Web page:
It’s not as if Chicago didn’t canvas the league, either. The Bulls talked to Phoenix about a package centered around Eric Bledsoe and the No. 4 pick, but nothing came close, according to league sources. (Those talks may have been linked at one point to Cleveland’s pursuit of Butler, which apparently fizzled Thursday as Dan Gilbert, the Cavs’ owner, tried to hire a new president of basketball operations on the freaking day of the draft.)

They poked around with Denver, but the Nuggets drew a line at Jamal Murray, sources say. Those teams had to weigh the possibility of Butler bolting in 2019, which cooled the market a bit, sources say.

Boston has danced around Butler for almost a year now, and would not include the No. 3 pick in any package for him as the draft approached, sources say. Other reports suggest they refused to offer next year’s Nets pick, or the Lakers-Kings pick they snagged from Philly in the Markelle Fultz deal.

Boston’s Danny Ainge wanted a deal, a bit of a discount, and the Bulls were not going to give it. Those pick requests are reasonable for a Top 15 player, but Ainge knows he can be patient and the Celtics will still win more than 50 games next season and be a contender in a couple of years. Ainge knows he has a real shot at Gordon Hayward as a free agent this summer. He knows it’s not Butler or bust, so he didn’t go all in. He can afford to be patient right now, but eventually he will have to make a move.

The lack of a better market for Butler speaks to a couple of things. Phoenix, Denver, and other teams are correct to worry about overpaying for a player that could leave in a couple of years. Maybe they can win him over with their culture, maybe a team like Denver becomes very dangerous with Butler in the mix with Nikola Jokic, but is that enough. This is also where the looming shadow of Golden State, the Mount Everest looming over all things in the West, comes into play — how much do teams want to pay to try to contend right now?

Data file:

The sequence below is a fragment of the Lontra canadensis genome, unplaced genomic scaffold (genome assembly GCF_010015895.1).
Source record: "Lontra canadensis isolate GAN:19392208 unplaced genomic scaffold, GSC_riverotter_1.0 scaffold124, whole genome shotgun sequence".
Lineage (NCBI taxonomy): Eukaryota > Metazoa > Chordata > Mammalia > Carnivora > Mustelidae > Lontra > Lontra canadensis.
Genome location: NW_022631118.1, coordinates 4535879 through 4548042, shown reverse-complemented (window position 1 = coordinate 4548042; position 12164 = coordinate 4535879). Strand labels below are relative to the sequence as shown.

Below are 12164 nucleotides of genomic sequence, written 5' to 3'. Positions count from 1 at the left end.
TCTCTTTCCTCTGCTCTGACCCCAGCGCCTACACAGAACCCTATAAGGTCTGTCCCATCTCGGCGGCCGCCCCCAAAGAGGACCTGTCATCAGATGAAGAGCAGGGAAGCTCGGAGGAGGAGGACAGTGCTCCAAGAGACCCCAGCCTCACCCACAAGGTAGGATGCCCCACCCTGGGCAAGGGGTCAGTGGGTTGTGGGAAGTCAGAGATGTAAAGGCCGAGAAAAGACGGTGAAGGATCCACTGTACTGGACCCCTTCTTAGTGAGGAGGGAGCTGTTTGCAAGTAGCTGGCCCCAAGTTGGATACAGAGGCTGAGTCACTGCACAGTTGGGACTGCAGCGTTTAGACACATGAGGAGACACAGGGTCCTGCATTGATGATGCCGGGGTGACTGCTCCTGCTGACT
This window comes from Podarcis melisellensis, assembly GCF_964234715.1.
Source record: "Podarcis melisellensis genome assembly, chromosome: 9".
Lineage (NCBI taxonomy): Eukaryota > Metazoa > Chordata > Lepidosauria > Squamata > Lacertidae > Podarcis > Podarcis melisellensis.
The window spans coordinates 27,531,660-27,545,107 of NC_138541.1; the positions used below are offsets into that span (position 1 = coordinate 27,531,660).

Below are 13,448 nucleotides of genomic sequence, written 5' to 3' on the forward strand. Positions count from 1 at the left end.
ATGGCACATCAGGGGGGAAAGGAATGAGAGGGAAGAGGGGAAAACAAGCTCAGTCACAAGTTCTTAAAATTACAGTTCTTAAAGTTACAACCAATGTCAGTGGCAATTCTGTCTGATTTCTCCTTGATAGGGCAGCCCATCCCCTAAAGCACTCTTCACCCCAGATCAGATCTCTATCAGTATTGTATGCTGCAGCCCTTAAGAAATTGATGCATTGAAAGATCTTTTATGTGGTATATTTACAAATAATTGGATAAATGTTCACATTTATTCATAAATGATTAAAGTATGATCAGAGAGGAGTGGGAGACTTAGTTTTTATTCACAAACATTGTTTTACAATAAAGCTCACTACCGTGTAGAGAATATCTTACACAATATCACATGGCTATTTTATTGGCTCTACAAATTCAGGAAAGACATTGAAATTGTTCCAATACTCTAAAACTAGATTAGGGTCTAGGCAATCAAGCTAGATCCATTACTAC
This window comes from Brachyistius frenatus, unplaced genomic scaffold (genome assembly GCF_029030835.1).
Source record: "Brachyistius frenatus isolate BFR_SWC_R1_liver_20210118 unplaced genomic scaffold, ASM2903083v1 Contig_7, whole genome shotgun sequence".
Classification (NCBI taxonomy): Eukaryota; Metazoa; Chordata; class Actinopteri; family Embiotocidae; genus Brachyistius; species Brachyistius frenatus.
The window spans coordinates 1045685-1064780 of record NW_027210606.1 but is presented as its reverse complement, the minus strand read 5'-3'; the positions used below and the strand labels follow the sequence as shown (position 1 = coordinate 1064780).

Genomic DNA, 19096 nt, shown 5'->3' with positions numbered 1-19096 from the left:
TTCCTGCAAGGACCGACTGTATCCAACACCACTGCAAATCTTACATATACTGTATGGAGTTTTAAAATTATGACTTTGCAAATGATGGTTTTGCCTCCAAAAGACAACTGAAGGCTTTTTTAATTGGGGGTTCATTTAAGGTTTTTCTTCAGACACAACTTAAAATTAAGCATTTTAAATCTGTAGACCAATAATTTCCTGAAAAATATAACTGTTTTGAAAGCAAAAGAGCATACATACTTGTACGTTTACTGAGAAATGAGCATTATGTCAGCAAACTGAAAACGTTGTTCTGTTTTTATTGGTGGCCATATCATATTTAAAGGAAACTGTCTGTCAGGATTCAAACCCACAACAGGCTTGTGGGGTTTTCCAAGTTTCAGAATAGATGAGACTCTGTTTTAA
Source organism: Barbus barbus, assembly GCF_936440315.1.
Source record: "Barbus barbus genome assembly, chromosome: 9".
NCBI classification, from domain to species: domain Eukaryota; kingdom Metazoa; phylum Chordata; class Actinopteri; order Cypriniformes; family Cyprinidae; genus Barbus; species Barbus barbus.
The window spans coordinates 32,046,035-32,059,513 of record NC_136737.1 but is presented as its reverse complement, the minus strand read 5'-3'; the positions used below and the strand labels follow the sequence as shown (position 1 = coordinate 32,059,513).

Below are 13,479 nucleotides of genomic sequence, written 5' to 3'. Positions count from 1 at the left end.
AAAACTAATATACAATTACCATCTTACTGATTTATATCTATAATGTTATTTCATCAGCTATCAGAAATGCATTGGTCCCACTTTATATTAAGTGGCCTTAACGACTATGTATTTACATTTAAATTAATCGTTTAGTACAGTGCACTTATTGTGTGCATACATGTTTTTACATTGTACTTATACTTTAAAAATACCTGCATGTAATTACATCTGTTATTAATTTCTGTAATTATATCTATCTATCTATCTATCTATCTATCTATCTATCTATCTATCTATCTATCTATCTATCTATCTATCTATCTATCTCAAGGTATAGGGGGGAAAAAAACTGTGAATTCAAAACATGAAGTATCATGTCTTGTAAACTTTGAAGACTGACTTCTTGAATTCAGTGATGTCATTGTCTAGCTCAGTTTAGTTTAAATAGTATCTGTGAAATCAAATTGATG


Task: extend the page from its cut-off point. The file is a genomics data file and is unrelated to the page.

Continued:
Still, the Bulls could have done better. At least know a direction is set, the Bulls are rebuilding. Can Gar/Pax pull that off is another question entirely.

Klay Thompson goes up for 360 dunk in exhibition… and he’s not a dunker (VIDEO)

2 Comments

Klay Thompson has an amazing skill set — one of the best pure shooters in the league, he can put the ball on the floor and create, and he’s a very good perimeter defender.

He’s not a dunker. Oh, he can dunk, but he’s not the guy you’re inviting to the Dunk Contest.

Case in point, this video out of China where Thompson was part of an exhibition and tried to show off his dunking skills.

Thompson’s shoe sponsor is China-based Anta, which explains why he’s there playing some exhibition ball. In case you missed it, Thompson had a Finals shoe released.

Those are about as good as the 360 dunk.

Sixers will talk contract extension for Joel Embiid this summer, want to lock him up

4 Comments

Could Joel Embiid be Philadelphia’s Stephen Curry?

No, I don’t mean taking 30-foot bombs that demoralize opponents (although, no doubt Embiid is game for trying it). I mean in having a contract extension off his rookie deal for less than the max, a value contract that allows the Sixers the cap room to secure a title contender around him.

After three seasons in the NBA, Joel Embiid is eligible for a contract extension this summer (one that would be negotiated now but not kick in until the 2018-19 season). Teams lock up their stars at this point, and Embiid is that — he was dominant in the 31 games he played. But it’s 31 games in three seasons, how much do the Sixers want to pay here?

Sixers owner Joshua Harris said extending Embiid is a priority for the team this summer, speaking at a press conference, via the Courier Times.

“Look, I’d just say we want Joel to be on the team for a long time,” Harris said. “We want us all to grow old together. That’s the way I would put it.”

A max contract for Embiid would be five years at about $130 million, an average annual salary of $26 million. Because of his injury history, would he be willing to sign five years at $100 million, maybe with an opt-out after four? That extra cap space may not sound like a lot, it’s not a Curry-level savings, but it would help the Sixers’ team building.

If the two sides can’t reach a deal by Oct. 31 (the deadline), Embiid will play out this season then be a restricted free agent next season. If he stays healthy, he will get a max deal from another team that the Sixers would just match (the Sixers and Embiid could also reach a deal).

The Sixers are not about to let Embiid go, they have their young core they believe they can contend with in a few years. Plus he is a fan favorite. The only question left is cost.

Josh Jackson’s first pitch is… just a bit outside

Associated Press
3 Comments

Josh Jackson is not going Bo Jackson on us and playing baseball in the offseason.

The highly-rated forward out of Kansas who was the No. 4 pick of the Phoenix Suns was invited to throw out the first pitch before Friday night’s Diamondbacks game.

To quote Bob Uecker, he was just a bit outside. He tried the corner and missed.

Lonzo Ball was able to make his first pitch, ergo, he will turn out to be a much better NBA player. Obviously, these skills correlate.